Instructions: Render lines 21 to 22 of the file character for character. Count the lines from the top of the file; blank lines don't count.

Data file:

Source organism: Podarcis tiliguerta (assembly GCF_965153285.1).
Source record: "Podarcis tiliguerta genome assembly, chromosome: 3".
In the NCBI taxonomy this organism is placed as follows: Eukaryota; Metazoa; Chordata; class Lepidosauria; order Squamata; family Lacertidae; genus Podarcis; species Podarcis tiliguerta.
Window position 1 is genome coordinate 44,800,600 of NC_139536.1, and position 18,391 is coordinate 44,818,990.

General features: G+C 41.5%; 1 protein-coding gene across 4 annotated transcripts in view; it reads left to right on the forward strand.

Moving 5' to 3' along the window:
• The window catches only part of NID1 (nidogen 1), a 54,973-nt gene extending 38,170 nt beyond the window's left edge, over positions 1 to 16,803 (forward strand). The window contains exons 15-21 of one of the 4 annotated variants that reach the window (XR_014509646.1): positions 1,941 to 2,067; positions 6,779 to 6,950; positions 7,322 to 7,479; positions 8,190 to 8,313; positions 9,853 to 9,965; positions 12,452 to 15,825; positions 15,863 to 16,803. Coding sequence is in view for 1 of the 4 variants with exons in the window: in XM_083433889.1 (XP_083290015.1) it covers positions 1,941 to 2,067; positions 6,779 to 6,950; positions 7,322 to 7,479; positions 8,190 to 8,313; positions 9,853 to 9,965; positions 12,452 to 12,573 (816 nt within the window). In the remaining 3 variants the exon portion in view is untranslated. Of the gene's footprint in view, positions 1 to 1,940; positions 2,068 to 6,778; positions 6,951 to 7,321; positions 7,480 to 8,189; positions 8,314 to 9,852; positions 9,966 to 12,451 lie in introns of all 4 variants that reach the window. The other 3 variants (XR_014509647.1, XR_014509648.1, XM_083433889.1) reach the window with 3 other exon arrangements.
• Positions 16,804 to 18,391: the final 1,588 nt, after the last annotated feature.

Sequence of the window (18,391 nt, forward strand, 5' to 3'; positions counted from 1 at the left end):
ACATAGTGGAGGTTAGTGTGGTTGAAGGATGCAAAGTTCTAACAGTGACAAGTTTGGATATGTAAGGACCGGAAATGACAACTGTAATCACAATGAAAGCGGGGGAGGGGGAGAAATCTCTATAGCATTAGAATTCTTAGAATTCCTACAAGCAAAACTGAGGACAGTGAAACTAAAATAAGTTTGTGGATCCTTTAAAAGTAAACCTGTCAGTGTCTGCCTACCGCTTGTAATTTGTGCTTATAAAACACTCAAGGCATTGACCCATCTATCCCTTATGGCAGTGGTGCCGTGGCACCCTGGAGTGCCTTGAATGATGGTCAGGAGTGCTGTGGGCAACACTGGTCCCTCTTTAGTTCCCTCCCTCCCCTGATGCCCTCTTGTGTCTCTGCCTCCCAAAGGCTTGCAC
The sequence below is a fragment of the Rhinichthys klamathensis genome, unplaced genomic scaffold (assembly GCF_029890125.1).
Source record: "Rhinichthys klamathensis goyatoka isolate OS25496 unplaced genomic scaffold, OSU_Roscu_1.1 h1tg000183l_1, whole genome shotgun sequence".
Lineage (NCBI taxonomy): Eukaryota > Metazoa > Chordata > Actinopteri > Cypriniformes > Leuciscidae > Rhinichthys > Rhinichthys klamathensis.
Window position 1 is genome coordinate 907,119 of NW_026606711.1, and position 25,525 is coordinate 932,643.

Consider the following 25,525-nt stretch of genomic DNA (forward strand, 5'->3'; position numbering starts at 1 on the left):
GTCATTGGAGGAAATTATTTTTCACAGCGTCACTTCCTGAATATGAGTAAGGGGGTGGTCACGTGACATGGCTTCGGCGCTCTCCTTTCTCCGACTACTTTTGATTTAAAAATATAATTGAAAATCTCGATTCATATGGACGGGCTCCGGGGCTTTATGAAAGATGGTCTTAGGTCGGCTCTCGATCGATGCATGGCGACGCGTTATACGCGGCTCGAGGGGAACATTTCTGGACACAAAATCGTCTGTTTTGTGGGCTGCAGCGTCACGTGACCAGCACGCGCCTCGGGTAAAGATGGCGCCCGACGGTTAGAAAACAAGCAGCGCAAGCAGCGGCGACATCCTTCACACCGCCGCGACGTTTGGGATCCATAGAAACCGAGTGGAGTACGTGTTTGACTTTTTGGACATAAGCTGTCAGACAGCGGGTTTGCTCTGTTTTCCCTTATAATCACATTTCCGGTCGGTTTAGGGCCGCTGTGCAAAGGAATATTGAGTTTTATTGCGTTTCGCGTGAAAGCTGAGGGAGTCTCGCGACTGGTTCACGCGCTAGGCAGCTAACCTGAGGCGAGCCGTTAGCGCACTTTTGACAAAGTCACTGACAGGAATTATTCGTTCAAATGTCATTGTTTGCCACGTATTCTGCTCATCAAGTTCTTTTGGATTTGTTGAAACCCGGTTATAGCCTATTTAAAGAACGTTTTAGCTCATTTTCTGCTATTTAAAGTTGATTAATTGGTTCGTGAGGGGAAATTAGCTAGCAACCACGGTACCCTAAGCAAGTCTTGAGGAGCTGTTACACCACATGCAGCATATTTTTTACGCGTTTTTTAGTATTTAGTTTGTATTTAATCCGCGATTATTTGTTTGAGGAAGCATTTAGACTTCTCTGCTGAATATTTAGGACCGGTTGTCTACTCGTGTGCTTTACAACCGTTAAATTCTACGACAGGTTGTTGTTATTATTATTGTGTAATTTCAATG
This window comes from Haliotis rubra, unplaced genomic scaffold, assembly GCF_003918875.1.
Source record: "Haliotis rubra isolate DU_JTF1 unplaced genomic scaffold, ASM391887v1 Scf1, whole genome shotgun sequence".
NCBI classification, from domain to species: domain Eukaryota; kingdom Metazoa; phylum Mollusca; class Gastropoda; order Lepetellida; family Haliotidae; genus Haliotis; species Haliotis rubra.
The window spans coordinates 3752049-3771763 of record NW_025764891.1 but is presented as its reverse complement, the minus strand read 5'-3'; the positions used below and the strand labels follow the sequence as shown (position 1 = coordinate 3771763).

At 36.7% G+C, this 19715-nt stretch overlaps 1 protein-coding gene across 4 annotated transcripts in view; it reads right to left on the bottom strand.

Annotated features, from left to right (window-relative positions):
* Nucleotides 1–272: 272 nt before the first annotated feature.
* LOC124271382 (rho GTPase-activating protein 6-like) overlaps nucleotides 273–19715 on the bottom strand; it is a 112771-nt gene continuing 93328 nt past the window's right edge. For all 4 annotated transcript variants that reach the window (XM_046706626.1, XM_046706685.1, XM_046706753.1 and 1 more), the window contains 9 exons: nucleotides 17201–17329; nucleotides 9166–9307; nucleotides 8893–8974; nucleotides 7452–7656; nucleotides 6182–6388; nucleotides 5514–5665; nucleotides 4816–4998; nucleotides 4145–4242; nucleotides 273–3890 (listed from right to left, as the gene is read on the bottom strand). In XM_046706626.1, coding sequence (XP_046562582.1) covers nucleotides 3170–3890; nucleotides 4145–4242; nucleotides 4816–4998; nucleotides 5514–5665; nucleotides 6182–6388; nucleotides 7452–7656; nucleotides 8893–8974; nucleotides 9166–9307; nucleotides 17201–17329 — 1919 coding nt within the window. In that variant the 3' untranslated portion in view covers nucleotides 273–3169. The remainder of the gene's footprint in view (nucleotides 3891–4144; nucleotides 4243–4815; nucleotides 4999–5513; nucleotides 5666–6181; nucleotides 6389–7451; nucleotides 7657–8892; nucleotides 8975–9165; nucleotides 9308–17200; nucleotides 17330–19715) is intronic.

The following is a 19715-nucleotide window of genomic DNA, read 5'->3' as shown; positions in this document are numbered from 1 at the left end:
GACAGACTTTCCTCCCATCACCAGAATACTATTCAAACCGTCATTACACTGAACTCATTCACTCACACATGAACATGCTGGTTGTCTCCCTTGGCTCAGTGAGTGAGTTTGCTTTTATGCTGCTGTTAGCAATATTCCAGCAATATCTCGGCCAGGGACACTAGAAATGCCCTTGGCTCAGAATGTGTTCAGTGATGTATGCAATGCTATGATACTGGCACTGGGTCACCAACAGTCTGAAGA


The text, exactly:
At 36.7% G+C, this 19715-nt stretch overlaps 1 protein-coding gene across 4 annotated transcripts in view; it reads right to left on the bottom strand.

Annotated features, from left to right (window-relative positions):